Syllabus for Negotiating Global Challenges

Att förhandla globala utmaningar

  • 7.5 credits
  • Course code: 2FK046
  • Education cycle: Second cycle
  • Main field(s) of study and in-depth level: Peace and Conflict Studies A1N
  • Grading system: Fail (U), Pass (G), Pass with distinction (VG)
  • Established: 2015-05-25
  • Established by: The Department Board
  • Revised: 2017-08-10
  • Revised by: The Department Board
  • Applies from: week 01, 2018
  • Entry requirements: Fulfilment of the requirements for a Bachelor's degree with a social science subject as the main field of study.
  • Responsible department: Department of Peace and Conflict Research

Learning outcomes

After completion of this course students are expected to be able to:

  • Analyse how different factors influence the process and outcome of international negotiations, multilateral in particular;
  • Understand and assess both the advantages (opportunities) and limitations of using negotiation as a means to tackle global societal issues;
  • Independently identify problems and questions concerned with the theory and practice of international negotiation, multilateral in particular;
  • Employ and integrate, independently and critically, different perspectives on international negotiation in their own analyses of particular cases.
  • Independently write an assignment within a given time frame.


The course provides an introduction to the theory and practice of international negotiation. The focus is on different approaches to understanding what drives process and explains the outcome, particularly of multilateral negotiations. Why do these sometimes succeed, while at other times they are very slow-moving or keep failing in terms producing effective action? Among the topics covered in the course are the roles of new actors, leadership (notably the chair) and group dynamics, issues of power and justice, and decision-making procedures. Case studies for analysis are taken from multilateral talks over global societal challenges. Examples of such talks include negotiations over arms control and disarmament, environmental issues (such as climate change), human rights, and the international trade regime.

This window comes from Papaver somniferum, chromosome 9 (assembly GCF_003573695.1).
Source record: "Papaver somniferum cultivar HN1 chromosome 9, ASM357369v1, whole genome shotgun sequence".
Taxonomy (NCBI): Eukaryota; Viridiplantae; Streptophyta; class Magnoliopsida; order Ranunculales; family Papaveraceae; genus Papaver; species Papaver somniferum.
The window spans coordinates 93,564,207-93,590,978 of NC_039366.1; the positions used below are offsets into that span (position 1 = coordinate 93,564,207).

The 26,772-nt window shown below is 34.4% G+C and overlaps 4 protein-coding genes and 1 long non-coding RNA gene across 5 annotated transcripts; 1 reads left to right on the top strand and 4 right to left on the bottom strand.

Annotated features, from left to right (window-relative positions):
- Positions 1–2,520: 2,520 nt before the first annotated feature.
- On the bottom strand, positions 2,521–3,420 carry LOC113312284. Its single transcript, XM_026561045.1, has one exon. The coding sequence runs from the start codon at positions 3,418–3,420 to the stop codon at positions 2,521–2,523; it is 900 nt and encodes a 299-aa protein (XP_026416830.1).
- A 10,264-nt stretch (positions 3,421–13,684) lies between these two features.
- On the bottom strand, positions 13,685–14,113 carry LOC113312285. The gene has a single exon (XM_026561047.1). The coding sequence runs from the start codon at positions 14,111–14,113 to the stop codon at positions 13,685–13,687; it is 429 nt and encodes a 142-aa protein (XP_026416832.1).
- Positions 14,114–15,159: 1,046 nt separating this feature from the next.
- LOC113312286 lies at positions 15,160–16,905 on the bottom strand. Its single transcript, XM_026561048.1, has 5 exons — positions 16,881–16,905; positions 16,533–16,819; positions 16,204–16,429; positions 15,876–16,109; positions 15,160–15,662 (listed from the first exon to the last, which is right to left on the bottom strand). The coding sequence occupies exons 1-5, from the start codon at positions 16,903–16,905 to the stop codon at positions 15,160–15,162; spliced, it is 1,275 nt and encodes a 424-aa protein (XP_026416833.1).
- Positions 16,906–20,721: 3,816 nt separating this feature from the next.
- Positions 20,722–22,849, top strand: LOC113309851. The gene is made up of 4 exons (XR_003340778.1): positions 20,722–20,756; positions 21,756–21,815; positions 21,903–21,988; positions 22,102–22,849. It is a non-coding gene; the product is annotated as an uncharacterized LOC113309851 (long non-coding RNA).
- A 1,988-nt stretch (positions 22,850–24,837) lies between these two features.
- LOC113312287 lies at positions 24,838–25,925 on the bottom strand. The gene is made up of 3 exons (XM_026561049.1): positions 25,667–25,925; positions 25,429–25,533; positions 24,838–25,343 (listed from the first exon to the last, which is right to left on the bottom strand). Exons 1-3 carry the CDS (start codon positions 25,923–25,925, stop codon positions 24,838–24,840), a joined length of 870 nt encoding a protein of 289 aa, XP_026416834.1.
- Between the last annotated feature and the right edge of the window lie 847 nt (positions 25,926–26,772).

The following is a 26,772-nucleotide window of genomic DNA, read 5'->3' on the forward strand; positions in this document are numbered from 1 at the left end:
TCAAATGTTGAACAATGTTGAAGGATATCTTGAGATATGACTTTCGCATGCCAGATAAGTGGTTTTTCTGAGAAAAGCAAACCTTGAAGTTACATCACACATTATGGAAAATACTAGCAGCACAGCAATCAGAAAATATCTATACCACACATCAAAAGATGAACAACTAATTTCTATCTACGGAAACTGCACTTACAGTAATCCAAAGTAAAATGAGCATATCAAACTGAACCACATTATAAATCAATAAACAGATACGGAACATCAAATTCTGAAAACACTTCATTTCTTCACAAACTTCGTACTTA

The course is taught through lectures followed by discussion, seminars and exercises.


The final course mark will be based on performance in fulfilling the following three requirements:

  1. Attending and actively participating in all teaching sessions.
  2. Do an oral presentation, and act as a discussant on another student’s presentation.
  3. Complete a Final Essay. This should use a concept, theory or model covered in the course to analyse and explain a specific case of multilateral negotiation.
Grades: Pass with distinction (VG), Pass (G), Fail (U).
Two retake opportunities are offered every year the course is given.

Syllabus Revisions

Reading list

The reading list is missing. For further information, please contact the responsible department.